P Is for Page View: When Getting Stuck in Traffic is a Good Thing

Pageview Inbound Marketing Definition

A page view, in and of itself, is a single instance of an internet user visiting a particular page on a website. Page views, on the other hand, are one of the most commonly tracked metrics in digital marketing. They can help us determine what our audiences are interested in, how well our website pages are optimized for search, and what the user behavior trends are.

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OK, first let’s talk a little bit about different analytics tools, and page views vs. other types of website tracking, because it’s really easy to get some of these mixed up.

inbound marketing definitions

Google Analytics tracks three main visitor metrics within overall website traffic: users, sessions, and pageviews.

Users: The number of people who have visited your website.

Sessions: A session is a period of time a user is active on your site or app. By default, if a user is inactive for 30 minutes or more, any future activity is attributed to a new session. Users that leave your site and return within 30 minutes are counted as part of the original session.

Page Views: The total number of pages viewed during the measured timeframe.

For HubSpot users, visitors = users, and page views = pageviews. Sessions is a little more complicated, as our friends at HubSpot explain here. Any time you’re using multiple measuring tools you’re likely to see inconsistencies, but in general, we all mean the same thing when we talk about page views (whether we spell it as one word or two).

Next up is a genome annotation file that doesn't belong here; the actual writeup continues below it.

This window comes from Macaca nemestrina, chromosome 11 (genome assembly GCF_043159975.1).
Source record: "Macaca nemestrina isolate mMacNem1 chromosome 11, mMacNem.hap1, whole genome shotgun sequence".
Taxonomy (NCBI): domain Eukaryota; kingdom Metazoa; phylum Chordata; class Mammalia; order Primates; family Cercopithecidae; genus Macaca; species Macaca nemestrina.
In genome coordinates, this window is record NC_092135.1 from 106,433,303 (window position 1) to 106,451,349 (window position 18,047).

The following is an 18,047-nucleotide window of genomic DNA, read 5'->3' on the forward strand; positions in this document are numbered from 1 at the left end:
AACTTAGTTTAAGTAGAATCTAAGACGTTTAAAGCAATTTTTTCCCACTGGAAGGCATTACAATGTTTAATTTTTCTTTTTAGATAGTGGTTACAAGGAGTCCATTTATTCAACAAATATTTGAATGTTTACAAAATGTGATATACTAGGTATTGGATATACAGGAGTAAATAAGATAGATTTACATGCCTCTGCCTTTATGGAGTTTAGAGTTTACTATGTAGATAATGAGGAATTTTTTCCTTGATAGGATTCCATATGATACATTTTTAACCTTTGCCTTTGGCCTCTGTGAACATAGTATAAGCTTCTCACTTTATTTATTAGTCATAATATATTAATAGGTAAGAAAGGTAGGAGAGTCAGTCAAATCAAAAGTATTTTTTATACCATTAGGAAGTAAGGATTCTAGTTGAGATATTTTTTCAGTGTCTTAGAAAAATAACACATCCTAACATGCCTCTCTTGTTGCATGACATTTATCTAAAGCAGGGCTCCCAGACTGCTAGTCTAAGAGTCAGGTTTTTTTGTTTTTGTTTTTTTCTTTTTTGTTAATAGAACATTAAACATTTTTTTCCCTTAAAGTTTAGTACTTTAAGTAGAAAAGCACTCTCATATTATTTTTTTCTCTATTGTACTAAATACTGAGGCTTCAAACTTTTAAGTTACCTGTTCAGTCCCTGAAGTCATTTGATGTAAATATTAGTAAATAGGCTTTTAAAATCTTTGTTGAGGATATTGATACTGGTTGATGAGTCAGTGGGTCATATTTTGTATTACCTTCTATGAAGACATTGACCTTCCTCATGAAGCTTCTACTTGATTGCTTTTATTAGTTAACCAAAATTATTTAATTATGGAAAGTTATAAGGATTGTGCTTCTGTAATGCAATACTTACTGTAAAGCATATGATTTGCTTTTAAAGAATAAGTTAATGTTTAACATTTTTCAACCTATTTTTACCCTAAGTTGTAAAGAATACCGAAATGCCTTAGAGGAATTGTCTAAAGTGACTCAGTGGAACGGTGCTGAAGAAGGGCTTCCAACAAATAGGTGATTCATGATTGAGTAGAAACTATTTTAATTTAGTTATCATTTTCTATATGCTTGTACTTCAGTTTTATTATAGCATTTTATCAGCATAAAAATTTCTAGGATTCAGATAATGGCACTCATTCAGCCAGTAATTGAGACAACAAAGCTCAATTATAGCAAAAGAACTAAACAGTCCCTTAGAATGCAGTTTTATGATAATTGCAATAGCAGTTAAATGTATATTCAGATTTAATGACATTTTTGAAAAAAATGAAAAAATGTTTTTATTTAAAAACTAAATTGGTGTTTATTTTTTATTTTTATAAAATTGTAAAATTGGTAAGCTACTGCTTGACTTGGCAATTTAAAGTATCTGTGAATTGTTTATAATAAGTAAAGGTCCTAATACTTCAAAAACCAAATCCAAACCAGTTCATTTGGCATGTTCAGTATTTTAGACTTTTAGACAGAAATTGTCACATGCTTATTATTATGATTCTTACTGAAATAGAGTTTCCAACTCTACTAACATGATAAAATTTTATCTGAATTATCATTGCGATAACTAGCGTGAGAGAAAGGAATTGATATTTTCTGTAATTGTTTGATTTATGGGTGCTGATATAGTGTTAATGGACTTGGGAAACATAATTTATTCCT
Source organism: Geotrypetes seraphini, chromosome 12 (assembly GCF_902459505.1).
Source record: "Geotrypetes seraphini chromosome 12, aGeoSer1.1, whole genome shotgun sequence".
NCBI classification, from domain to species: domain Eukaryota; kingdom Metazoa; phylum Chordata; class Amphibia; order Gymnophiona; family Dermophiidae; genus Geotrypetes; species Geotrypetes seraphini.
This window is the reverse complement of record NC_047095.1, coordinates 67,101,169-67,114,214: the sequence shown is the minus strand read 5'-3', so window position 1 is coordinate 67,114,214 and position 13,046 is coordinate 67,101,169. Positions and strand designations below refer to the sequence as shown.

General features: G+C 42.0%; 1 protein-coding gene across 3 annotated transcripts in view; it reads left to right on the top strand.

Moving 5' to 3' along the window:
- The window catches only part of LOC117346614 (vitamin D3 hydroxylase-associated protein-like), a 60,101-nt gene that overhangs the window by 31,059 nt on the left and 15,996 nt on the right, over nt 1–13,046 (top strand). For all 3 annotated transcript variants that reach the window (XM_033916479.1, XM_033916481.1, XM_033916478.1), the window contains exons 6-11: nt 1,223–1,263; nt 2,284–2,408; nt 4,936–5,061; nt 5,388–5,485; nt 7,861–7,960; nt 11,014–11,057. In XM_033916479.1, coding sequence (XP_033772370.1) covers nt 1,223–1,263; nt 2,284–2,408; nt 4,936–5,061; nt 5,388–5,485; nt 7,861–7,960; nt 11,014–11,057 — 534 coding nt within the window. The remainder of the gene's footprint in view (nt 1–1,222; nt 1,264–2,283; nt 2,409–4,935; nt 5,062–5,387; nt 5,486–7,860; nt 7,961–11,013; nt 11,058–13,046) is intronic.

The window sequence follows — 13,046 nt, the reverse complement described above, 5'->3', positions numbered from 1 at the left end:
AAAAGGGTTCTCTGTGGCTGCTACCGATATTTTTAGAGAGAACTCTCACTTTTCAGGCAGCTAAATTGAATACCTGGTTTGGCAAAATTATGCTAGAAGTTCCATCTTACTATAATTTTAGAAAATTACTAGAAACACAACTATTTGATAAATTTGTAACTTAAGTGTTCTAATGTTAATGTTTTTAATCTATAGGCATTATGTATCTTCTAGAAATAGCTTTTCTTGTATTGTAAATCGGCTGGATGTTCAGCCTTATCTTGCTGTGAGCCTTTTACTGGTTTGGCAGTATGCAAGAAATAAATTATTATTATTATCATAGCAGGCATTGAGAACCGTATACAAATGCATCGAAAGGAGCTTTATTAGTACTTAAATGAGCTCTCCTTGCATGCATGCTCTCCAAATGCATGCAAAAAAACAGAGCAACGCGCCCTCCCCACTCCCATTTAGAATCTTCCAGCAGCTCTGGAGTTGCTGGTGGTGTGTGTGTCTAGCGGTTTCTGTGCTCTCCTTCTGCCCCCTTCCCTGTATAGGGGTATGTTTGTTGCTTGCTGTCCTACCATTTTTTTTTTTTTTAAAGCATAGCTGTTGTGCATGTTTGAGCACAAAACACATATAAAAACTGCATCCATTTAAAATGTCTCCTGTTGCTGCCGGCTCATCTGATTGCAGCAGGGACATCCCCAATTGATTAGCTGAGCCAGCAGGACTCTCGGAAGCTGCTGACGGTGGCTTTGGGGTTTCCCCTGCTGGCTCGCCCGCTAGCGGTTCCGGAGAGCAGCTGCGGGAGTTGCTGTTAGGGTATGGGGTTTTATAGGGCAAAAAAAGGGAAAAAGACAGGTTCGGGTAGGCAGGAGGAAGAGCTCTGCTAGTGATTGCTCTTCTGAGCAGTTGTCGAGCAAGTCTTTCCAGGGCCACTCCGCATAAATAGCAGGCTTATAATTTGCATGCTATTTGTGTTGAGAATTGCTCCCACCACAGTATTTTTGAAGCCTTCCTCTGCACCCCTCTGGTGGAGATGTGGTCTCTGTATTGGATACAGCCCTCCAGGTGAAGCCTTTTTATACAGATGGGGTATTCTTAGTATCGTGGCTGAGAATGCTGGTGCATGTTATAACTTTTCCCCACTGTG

That does not, however, mean page views are the perfect tracking metric. HubSpot counts a page view every time the tracking code is loaded, so if a single page is refreshed multiple times by the same visitor, each refresh counts as its own page view. For that reason, you probably want to use visitors or sessions when tracking overall website traffic.

Why page views are important to marketers

So what should we use page views for? Page views can be a particularly useful metric when looking at traffic to individual website pages.

Say you had a pretty normal month for overall website traffic—about the same number of visitors as usual—but when you look into the page performance you see an abnormally high number of page views on your pricing page. That could indicate that more of those visitors were checking out that page or that single users were checking it out more than once in a session, or that the change you made to the metadata last month is leading to more visits from organic search…there are a lot of things it could mean. But what you can know right away is that there’s a lot of interest in that page, and that gives you a good starting place to dig deeper into where those views came from and what they did after viewing that page.

If you skimmed this post…

Page views are one of the most common KPIs (key performance indicators) that marketers track to determine the number of times specific website pages were viewed.

Want to learn more awesome inbound marketing terms? Check out our Inbound Marketing Definitions page.

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